Daily Archives: Aug. 13, 2009

Are angry protesters scaring off public, hurting GOP?

spectorprotest2Rep. Dennis Moore, D-Lenexa, isn’t holding town hall meetings on health care reform because of threats he has received. Meanwhile, other Democratic lawmakers continue to be shouted down at town hall meetings. An angry Pennsylvania man (see photo) warned Sen. Arlen Specter, D-Pa., this week that “one day God’s going to stand before you, and he’s going to judge you and the rest of your damned cronies up on the Hill.”
But columnist David Broder wonders whether such outbursts will end up backfiring. “What doesn’t make the news is what the reaction is among the larger population of voters whose views will ultimately influence the fate of health care legislation,” he wrote. Broder noted that some Republicans are starting to worry about this, including former Alaska Gov. Sarah Palin, who last week called the reform plan “downright evil” but this week called for civil discourse.
Columnist Froma Harrop predicts the latest of the GOP’s “red-faced crusades” will hurt the party, pointing to how Republicans lost seats in Congress after impeaching President Clinton in 1998 and after trying to meddle in the Elian Gonzalez case in 2000 and the Terri Schiavo tragedy in 2005. She concludes: “Other factors influenced these outcomes, of course. But politicians now facing the wrath of enraged right-wingers should note that similar unruly outbursts in the past probably worked against the Grand Old Party. Come November 2010, voters are not going to punish Democrats or the Republicans who work with them on health reform, if the product is well designed.”

Gates understandably upset with Brownback, Roberts

GatesDefense Secretary Robert Gates is understandably upset that Kansas Sens. Sam Brownback and Pat Roberts are blocking the appointment of a new secretary of the Army in an effort to keep Guantanamo Bay detainees from being transferred to Leavenworth. “The secretary is very disappointed,” the Pentagon press secretary told Politico. “We are fighting two wars at once, and the service that is bearing the biggest burden is the Army. So it needs and deserves this leadership.” A senior administration official called the senators’ procedural move “simply irresponsible.”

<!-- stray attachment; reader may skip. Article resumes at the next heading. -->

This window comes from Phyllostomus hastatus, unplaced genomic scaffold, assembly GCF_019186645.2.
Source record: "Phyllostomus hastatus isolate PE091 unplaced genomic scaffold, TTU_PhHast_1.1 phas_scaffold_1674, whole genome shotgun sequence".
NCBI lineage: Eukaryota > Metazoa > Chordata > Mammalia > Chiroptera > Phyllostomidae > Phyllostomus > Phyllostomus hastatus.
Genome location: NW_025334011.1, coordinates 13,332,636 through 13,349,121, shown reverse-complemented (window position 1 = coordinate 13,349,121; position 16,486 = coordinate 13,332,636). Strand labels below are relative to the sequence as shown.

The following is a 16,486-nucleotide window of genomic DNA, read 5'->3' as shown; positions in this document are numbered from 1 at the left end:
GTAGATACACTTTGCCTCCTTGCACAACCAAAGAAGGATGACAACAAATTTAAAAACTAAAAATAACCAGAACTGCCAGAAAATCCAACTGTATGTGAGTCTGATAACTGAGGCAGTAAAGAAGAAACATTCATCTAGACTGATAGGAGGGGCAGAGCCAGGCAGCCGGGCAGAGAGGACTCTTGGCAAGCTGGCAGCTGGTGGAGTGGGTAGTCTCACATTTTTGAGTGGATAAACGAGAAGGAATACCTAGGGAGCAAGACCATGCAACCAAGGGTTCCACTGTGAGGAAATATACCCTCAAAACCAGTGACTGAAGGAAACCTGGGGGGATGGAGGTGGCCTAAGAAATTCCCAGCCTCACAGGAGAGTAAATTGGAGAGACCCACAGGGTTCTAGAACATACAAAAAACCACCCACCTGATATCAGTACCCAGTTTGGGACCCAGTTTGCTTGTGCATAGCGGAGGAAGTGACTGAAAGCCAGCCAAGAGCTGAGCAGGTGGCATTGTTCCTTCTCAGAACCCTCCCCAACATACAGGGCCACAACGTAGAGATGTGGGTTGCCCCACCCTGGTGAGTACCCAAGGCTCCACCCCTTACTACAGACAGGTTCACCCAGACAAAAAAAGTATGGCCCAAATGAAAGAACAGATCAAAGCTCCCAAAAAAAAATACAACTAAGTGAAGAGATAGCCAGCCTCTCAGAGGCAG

Open thread 8/13

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Tiahrt wrong about immigrants and health care

illegalimmigration6Rep. Todd Tiahrt, R-Goddard, claimed during a town hall meeting Tuesday in Derby that a third of the estimated 46 million people in the United States who don’t have health insurance are illegal immigrants. But according to estimates by the National Institute for Health Care Management Foundation, the number of illegal immigrants without insurance is 5.6 million, or about 12 percent of the total. That’s still a lot, but it’s far less than a third. Tiahrt also claimed that the health reform plan in Congress would pay for insuring illegals. But House and Senate bills explicitly prohibit “individuals who are not lawfully present in the United States” from receiving federal assistance to buy health insurance.

Six wise to pull back from sign fight

New AGAttorney General Steve Six was prudent in declining to devote additional state resources to defending a 2006 law placing limits on the size and content of signs for sexually oriented businesses along highways. Similar laws have been struck down in at least three states, including Missouri, making Kansas’ law a long shot as well. “It would be fiscally irresponsible to continue litigation that has very little chance of success,” Six said in a statement. “This agreement avoids unnecessary litigation costs and prevents taxpayers from being on the hook for the plaintiff’s attorney’s fees.” The attorney for the Lion’s Den Adult Superstore, which is along I-70 in Abilene and brought the federal lawsuit, estimated Six’s decision will save taxpayers $150,000. Legislators behind this attempt to curb adult businesses’ signs — even when, as in this case, they contain words and no pictures — should think twice before trying again next session. Even such businesses are entitled to the broad protections of the First Amendment.